In the A&E friday, John Foyston mentioned that Roots had a new saison on tap--a nice way to break a beer fast of a week, my favorite beer style and one of my favorite breweries.
Saisons are an artisan style and feature pretty broad variability in ingredients. Some, like Dupont, are purely reinheitsgebot (water, malt, hops, yeast), while others have a variety of botanicals. Roots' versions is the latter, and in a couple of ways, strains the style a bit. But as always, the brewers have gone for a bold interpretation, and what results is tasty and mighty quaffable.
From memory, the adjuncts they used were hibiscus blossoms, sweet orange peel, "lemon zest" (your guess is as good as mine), and pink peppercorn. The style is generally spicy and peppery, a quality usually achieved through hops; Roots forsake sharp hopping and draw the flavors out with these adjuncts. The balance was tilted a little heavy toward the floral, and was a little light on the pepper. In other saisons, black peppercorn creates a wonderful earthy note that strikes the palate much like some hops. The finish is dry and crisp, as you'd expect.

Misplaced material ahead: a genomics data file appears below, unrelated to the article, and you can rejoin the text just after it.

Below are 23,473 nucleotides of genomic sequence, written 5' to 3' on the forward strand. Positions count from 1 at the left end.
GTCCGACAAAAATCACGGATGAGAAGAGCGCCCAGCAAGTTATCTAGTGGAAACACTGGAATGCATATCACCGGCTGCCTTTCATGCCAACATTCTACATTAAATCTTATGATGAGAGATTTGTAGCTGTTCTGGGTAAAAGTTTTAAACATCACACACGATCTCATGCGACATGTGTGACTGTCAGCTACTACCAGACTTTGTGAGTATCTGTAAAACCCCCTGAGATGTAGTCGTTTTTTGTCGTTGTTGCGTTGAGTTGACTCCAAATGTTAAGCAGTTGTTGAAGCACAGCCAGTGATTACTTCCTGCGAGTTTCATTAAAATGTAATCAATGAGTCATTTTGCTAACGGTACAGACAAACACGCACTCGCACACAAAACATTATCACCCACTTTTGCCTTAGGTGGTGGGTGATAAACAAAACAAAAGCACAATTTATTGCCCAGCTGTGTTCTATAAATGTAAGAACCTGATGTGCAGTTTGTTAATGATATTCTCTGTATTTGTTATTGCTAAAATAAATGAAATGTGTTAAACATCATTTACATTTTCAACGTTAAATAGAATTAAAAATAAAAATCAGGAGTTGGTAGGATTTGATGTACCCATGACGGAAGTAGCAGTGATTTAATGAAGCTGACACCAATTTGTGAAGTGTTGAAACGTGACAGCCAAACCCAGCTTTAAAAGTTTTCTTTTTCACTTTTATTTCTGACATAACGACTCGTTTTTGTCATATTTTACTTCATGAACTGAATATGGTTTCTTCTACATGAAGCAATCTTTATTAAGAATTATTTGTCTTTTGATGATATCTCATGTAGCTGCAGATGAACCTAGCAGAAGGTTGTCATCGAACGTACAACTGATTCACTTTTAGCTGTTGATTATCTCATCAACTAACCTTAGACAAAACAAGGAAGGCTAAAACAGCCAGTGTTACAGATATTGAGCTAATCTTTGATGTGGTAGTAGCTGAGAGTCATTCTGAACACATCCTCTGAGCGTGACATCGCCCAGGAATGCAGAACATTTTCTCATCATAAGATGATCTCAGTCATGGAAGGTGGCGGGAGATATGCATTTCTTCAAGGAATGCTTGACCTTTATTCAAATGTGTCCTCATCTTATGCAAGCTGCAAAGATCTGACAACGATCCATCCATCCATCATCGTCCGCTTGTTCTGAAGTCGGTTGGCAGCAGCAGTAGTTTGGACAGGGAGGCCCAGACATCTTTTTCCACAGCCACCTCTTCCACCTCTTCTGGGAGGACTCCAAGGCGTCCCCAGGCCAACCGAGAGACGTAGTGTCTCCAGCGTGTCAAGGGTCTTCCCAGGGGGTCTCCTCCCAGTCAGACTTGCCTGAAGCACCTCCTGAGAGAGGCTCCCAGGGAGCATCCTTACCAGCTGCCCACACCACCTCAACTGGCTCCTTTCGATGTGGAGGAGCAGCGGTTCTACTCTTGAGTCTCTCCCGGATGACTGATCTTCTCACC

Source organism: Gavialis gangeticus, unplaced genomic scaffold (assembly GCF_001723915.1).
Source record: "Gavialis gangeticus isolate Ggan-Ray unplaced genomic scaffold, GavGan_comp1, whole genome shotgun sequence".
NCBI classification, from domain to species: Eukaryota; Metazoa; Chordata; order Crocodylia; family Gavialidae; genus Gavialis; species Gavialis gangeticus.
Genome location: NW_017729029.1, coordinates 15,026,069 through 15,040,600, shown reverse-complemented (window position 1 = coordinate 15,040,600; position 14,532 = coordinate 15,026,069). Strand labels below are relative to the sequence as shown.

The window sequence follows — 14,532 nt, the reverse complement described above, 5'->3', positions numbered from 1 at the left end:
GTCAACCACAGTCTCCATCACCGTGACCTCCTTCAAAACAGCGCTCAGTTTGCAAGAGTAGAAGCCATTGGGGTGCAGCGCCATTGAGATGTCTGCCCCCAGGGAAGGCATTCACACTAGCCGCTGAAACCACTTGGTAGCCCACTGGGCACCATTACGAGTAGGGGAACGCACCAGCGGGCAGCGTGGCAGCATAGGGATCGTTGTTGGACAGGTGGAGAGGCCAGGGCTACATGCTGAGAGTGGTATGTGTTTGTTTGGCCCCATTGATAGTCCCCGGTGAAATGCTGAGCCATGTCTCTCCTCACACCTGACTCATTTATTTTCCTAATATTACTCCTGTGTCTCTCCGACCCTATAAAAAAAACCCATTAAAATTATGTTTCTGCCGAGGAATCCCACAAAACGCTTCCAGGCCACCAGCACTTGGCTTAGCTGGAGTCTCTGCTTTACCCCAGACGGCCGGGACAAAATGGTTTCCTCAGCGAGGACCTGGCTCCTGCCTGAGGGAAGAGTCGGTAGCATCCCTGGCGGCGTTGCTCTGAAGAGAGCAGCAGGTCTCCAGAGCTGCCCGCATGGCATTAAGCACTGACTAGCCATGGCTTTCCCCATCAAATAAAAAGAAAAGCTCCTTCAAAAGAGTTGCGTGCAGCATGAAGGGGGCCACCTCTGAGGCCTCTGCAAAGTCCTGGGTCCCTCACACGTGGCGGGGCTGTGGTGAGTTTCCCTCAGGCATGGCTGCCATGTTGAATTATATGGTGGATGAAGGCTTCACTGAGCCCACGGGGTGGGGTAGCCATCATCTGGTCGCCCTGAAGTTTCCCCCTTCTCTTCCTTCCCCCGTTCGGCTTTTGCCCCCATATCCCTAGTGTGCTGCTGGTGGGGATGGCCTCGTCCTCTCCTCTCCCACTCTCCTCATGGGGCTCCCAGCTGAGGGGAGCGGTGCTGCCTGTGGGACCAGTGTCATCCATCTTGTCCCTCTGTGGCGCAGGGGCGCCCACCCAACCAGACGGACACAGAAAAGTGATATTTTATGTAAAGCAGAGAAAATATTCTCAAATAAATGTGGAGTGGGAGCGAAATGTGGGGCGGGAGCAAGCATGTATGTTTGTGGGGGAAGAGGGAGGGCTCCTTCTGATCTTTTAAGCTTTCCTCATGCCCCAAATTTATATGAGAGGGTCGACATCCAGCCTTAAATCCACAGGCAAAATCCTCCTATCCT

The downside is the carbonation, which is minimal. Saisons should have a frothy, rocky effervescence that produces a luxurious head and stays lively in the glass. It contributes that characteristic prickliness on the tongue and isn't heavy, despite the strength. I wonder if this is a function of yeast experimentation--possibly it will continue to carbonate in the kegs.
It's something you won't find commonly at a brewpub, so stop in for a pint.